Supporting the Offline Participant in an Online Setting
This recent demand that we all become online participants and facilitators has many rewards and challenges. There is a different intention to our interaction and our time together. Our learning environment has become more isolated and independent, regardless of a virtual screen. And though the boundary may be virtual, it should not replace checking our assumptions about our participants as we plan for these events.
As member of an instructional design team for an Early Childhood training and consultation agency which provides professional development training around our state, I have been designing trainings that will be conducted by various people in various settings. I also train future facilitators to ensure that consistency in training happens throughout the state. Since we do multiple iterations of trainings as part of our work, I have had an opportunity to learn some lessons from our past few years in distance and online learning.
My advice? Keep it simple.
1. Navigation should be easy.
How does the participant move through the content/ with or without you?
Depending on which platform or system you are using, keep the navigation of the course and content easy to follow. Try to avoid moving to a site outside of the course and then and back again to complete an assignment. Keep the flow or agenda consistent each time there is a meeting. When navigating the content for learning is easy, the likelihood of full participation is increased.
2. Use online time to connect and offline time to task.
What does the participant need to do with you and what can be done independently?
You as the facilitator are responsible for the material and resources the participant will need for learning new content or sharing information. Take time to decide what needs to be done online, and what can be done offline either before, during, or after the event?
Before the online event. An agenda, article, small assignment, provocation or image sent upfront can speak to the intended content before you begin.
After the online event. These same tasks can be given at the end of an event to be completed before the next class or training and can be used as evidence of practice.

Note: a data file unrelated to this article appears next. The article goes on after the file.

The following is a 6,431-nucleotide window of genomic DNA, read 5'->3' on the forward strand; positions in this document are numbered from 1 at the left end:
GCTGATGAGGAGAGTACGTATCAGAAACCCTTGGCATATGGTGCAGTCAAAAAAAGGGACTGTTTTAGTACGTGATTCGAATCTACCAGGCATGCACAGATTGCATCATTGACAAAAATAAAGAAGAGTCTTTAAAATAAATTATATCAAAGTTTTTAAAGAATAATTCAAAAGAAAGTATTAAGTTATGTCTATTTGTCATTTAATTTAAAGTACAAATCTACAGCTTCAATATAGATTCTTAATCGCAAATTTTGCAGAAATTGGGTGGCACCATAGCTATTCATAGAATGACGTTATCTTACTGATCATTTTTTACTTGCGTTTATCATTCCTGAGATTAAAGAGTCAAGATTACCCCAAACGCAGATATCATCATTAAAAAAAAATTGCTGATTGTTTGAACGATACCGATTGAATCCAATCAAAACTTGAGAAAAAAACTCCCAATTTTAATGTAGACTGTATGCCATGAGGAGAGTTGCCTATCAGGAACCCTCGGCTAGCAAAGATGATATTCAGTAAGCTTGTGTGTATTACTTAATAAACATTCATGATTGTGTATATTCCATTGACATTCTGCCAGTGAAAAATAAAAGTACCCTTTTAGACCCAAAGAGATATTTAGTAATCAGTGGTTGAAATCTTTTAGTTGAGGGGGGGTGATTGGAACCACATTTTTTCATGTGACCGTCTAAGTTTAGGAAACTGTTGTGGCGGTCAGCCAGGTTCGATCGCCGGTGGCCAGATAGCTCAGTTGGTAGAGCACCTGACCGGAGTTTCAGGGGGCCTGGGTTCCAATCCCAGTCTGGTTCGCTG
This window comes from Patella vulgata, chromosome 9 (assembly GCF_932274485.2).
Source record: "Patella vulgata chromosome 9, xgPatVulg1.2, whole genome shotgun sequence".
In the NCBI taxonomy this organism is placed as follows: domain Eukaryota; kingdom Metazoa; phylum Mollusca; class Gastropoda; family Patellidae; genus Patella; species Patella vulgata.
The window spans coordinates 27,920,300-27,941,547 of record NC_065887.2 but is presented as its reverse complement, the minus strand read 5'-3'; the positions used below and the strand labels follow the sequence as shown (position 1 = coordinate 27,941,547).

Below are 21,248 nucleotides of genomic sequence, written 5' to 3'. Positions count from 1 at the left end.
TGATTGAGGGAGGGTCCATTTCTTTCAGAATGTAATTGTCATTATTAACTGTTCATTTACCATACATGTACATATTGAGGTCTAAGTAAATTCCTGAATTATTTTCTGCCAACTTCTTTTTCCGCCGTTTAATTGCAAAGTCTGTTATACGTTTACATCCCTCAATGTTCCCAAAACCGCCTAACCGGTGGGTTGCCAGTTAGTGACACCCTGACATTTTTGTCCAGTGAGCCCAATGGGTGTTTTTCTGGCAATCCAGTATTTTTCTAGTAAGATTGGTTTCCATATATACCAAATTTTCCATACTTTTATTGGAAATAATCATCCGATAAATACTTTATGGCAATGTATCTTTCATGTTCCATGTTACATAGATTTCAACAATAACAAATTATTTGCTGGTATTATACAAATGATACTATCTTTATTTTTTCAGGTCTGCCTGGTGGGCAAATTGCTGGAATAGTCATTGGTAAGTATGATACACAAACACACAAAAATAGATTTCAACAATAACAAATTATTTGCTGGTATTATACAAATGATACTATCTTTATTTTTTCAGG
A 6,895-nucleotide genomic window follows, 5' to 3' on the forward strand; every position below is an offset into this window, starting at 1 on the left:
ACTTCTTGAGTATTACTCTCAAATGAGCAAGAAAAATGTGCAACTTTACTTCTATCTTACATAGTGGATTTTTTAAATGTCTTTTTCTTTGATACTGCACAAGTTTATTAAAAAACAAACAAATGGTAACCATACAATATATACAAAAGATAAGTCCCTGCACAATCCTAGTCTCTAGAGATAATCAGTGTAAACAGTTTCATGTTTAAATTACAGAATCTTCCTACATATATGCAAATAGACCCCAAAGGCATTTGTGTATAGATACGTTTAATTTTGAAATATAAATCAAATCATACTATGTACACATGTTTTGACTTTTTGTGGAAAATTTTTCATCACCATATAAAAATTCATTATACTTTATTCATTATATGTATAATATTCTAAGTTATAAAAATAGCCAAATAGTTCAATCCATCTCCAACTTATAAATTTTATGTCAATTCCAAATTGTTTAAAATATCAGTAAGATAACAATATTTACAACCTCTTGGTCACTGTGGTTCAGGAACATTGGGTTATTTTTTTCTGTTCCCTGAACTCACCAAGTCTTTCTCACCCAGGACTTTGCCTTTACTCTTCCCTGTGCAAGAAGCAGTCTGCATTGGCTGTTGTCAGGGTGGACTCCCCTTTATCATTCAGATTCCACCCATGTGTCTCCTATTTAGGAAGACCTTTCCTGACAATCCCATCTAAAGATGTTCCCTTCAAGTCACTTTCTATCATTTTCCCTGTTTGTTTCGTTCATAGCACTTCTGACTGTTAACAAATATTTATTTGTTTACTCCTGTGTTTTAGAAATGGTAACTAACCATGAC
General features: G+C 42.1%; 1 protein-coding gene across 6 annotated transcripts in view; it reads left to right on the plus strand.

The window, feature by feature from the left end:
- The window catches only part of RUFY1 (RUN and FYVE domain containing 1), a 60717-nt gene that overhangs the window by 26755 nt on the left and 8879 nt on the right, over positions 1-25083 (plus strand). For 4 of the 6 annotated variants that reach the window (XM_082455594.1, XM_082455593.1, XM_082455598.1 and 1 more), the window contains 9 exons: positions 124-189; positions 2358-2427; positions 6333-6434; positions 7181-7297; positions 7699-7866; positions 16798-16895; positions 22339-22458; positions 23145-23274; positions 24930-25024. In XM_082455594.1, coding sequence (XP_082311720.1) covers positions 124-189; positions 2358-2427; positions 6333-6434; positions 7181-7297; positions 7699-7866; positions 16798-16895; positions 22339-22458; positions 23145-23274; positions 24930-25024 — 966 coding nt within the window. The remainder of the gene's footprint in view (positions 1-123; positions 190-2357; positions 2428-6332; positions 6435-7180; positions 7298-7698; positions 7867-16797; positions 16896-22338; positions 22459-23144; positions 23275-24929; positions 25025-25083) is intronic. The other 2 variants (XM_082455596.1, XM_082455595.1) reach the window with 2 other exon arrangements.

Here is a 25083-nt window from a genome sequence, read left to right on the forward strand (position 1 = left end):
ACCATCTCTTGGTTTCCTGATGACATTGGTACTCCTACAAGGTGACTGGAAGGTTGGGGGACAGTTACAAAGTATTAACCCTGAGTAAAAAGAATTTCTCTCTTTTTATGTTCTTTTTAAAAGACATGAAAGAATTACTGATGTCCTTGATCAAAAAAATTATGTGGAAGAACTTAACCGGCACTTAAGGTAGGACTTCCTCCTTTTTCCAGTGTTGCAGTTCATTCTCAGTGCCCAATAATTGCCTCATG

During the online event. It is also possible to set an offline task during the event. This gives participant time to be in a safe and familiar learning environment to practice the application of skill, expand knowledge, or contemplate a new idea.
When bigger tasks or applications take place offline, you can use online time to connect to the participants with reflection or sharing of experiences. You can respond to group questions and invite dialogue whether in a virtual, hybrid or asynchronous format.
Use online time to provide information and to engage through reflection and dialogue, and offline to apply the learning.
3. What will the participant do, see, and hear?
What content is best shared online? What content could be offered offline?
Just like in-person events, you need to plan for how the participant will access the content and ask yourself: what will they see, what will they do once they see it, and what might they hear? There are a variety of methods of sharing content meaningfully. Videos, added colors, less text, narration, graphics, effects, uploaded articles, hyperlinks, etc. all help support the learners as they access the content.
When writing online learning objectives, think about verbs that encourage the participant to connect with their heart and head. Use respectful or productive verbs such as share, imagine, remember, speak to, decide, or name ideas, are ways to connect the participant to the content in an online setting. These verbs can generate ideas that “expand” the content for us.
For offline tasks, think about verbs that encourage participants to connect with their heart, head, and hands. Use tough or productive verbs to engage with the content like find, illustrate, solve, compose, prepare, or diagram. These verbs promote higher level thinking that takes time to process or manipulate or that may require movement and is best applied offline.
4. Visuals, visuals, visuals.
What can you say with an image that replaces text onscreen?
One of the challenges we now face is the need to be literate in any number of languages, including the technical language we are now using with each other. Sitting for hours and reading text can become exhausting. Decoding lots of text is hard on the eyes and takes time to process for intent.
To help the learner process, chunk text to bullet points or small bite-size pieces and pair your text with an image. Some participants will connect with the visual before the text, others may need conversation to understand the meaning, and still some will read the information provided. A slide deck is a quick way to keep the attention of your participants, as long as your slides are limited and reinforce the conversation.
A participant guide or worksheet can be helpful for capturing what normally would be documented in a face to face event. You can nominate a scribe or take notes yourself on this document. It can be sent out to the participants ahead of time so they may follow along and after completion once all thoughts have been captured.
Taking offline participants online for learning is daunting. For now, keep it simple.
How do you keep online learning simple for participants?
Jesica Radaelli-Nida (email@example.com) is a Certified Dialogue Education Practitioner. She mentors teams who are designing learning-centered events and helps facilitate workshops using this approach with New Mexico’s consultants, trainers and coaches in early childhood education.